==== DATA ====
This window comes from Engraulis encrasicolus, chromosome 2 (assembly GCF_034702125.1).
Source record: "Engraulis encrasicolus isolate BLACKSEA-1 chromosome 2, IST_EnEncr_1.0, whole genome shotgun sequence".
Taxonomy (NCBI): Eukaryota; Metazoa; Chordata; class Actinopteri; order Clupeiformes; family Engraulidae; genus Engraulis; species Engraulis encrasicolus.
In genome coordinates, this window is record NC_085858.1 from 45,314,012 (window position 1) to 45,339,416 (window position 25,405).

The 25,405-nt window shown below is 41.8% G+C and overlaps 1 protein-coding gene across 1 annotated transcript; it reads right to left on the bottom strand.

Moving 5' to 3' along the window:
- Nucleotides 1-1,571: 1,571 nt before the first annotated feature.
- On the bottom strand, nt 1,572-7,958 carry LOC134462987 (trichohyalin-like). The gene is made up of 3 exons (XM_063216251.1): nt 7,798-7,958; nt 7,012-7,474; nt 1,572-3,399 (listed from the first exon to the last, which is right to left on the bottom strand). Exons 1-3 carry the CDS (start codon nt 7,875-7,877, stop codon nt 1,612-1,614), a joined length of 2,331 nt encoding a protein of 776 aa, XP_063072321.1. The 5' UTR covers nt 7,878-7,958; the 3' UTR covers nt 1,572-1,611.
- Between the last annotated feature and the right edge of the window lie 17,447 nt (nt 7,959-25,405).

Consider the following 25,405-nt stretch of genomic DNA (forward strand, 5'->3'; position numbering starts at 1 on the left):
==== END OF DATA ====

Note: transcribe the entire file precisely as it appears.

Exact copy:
This window comes from Engraulis encrasicolus, chromosome 2 (assembly GCF_034702125.1).
Source record: "Engraulis encrasicolus isolate BLACKSEA-1 chromosome 2, IST_EnEncr_1.0, whole genome shotgun sequence".
Taxonomy (NCBI): Eukaryota; Metazoa; Chordata; class Actinopteri; order Clupeiformes; family Engraulidae; genus Engraulis; species Engraulis encrasicolus.
In genome coordinates, this window is record NC_085858.1 from 45,314,012 (window position 1) to 45,339,416 (window position 25,405).

The 25,405-nt window shown below is 41.8% G+C and overlaps 1 protein-coding gene across 1 annotated transcript; it reads right to left on the bottom strand.

Moving 5' to 3' along the window:
- Nucleotides 1-1,571: 1,571 nt before the first annotated feature.
- On the bottom strand, nt 1,572-7,958 carry LOC134462987 (trichohyalin-like). The gene is made up of 3 exons (XM_063216251.1): nt 7,798-7,958; nt 7,012-7,474; nt 1,572-3,399 (listed from the first exon to the last, which is right to left on the bottom strand). Exons 1-3 carry the CDS (start codon nt 7,875-7,877, stop codon nt 1,612-1,614), a joined length of 2,331 nt encoding a protein of 776 aa, XP_063072321.1. The 5' UTR covers nt 7,878-7,958; the 3' UTR covers nt 1,572-1,611.
- Between the last annotated feature and the right edge of the window lie 17,447 nt (nt 7,959-25,405).

Consider the following 25,405-nt stretch of genomic DNA (forward strand, 5'->3'; position numbering starts at 1 on the left):